. After it landed on the streaming service back in January, Berlinger remembers being on a flight back from Sundance where
had premiered. “I was walking to my seat from the back of the plane and every third person I saw had the documentary playing on their laptops,” he says. “Even I was surprised by how popular it was.”
Photographer: Getty Images
So, how does he explain our compulsive consumption of true crime? “It’s something people have always been obsessed with and I think there will be an endless appetite for it,” he replies. In his view, we haven’t reached peak true crime – we’ve simply reached peak content. “There’s a lot of true crime out there at the moment because there’s more production as new players like Netflix, Amazon, Hulu, Apple and Facebook figure out what works. It’s a popular genre and so of course it’s going to incrementally benefit.” Alongside Berg and Berlinger’s projects, 2019 has already seen a controversial new documentary series about Madeleine McCann and two films about Charles Manson (
). Still to come is Ava DuVernay’s Netflix miniseries
about the Central Park Five and Quentin Tarantino’s Manson-era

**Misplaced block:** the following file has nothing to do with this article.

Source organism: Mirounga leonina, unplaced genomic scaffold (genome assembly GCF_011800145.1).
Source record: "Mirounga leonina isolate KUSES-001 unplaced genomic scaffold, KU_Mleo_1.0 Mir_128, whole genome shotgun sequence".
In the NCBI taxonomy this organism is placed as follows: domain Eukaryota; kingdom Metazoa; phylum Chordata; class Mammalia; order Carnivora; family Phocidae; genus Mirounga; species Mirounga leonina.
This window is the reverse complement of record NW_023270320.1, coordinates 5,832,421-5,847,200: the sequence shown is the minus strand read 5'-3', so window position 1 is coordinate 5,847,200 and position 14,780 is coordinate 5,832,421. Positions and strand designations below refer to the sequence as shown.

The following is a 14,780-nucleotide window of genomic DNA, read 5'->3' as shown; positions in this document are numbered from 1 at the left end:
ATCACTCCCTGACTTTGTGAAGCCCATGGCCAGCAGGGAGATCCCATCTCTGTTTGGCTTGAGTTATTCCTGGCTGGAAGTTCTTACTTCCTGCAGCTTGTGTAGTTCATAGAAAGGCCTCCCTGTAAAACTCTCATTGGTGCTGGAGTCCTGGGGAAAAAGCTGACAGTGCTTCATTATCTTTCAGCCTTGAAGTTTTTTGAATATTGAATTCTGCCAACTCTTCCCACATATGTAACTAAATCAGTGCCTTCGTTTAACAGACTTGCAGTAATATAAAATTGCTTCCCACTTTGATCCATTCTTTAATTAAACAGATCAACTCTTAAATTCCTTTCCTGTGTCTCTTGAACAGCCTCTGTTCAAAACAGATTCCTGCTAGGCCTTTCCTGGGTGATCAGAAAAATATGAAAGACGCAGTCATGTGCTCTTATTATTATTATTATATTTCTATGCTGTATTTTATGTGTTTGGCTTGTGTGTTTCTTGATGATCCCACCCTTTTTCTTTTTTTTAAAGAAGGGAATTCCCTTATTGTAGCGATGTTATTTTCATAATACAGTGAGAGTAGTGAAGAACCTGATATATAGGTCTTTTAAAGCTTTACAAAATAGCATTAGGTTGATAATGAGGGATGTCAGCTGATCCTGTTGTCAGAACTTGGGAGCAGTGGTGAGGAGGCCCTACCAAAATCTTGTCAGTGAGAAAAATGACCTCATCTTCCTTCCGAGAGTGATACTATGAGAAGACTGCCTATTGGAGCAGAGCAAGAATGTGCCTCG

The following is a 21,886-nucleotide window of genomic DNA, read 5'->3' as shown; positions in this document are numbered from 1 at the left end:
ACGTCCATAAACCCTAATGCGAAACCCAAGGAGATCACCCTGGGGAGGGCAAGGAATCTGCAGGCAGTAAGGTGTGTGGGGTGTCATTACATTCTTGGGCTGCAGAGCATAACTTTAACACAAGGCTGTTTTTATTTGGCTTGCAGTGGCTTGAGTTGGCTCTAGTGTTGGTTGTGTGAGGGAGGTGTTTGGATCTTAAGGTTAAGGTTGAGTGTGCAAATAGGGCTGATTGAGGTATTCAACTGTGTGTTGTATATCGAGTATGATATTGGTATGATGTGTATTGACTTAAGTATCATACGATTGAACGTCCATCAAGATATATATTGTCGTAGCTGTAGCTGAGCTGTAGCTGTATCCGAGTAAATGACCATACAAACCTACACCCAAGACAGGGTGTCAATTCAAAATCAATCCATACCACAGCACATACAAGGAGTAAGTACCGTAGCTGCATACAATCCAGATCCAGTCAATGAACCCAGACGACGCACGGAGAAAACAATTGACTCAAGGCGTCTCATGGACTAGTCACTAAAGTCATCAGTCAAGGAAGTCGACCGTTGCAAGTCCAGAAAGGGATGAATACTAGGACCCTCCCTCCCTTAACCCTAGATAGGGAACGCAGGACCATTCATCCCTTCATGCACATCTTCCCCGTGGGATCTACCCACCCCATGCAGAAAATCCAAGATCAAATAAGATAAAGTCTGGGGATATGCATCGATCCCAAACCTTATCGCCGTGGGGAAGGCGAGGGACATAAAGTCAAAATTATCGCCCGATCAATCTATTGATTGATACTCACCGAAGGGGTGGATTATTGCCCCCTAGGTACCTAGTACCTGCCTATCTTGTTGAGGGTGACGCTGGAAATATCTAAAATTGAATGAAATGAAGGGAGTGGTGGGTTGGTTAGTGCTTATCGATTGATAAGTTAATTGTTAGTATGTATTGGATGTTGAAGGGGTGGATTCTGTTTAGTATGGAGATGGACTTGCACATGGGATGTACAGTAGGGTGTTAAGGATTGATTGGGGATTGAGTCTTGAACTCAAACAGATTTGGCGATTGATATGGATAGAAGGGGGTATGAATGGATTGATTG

While stories about prominent figures like Bundy, Simpson and Manson indulge our voyeuristic impulses and offer insights into troubled minds, the resurgent interest in unsolved cases suggests a different motive. “We like to put pieces together in our mind,” says Berg. “I think it’s the search for justice that drives most people to unpick cases like Adnan’s and when things don’t line up, when the witness changes their story six times, when there’s no physical evidence, we feel helpless as people who are dependent on the criminal justice system and need to discover the truth.” In an age of public disillusionment with politics, police, the press and the legal process, true crime allows us to take up the mantle for ourselves and try to find the clues that others have missed. Those observations could then become the catalyst for campaigns, petitions, reexaminations and retrials. “Otherwise we’ll always wonder,” she adds. “What if they missed something?”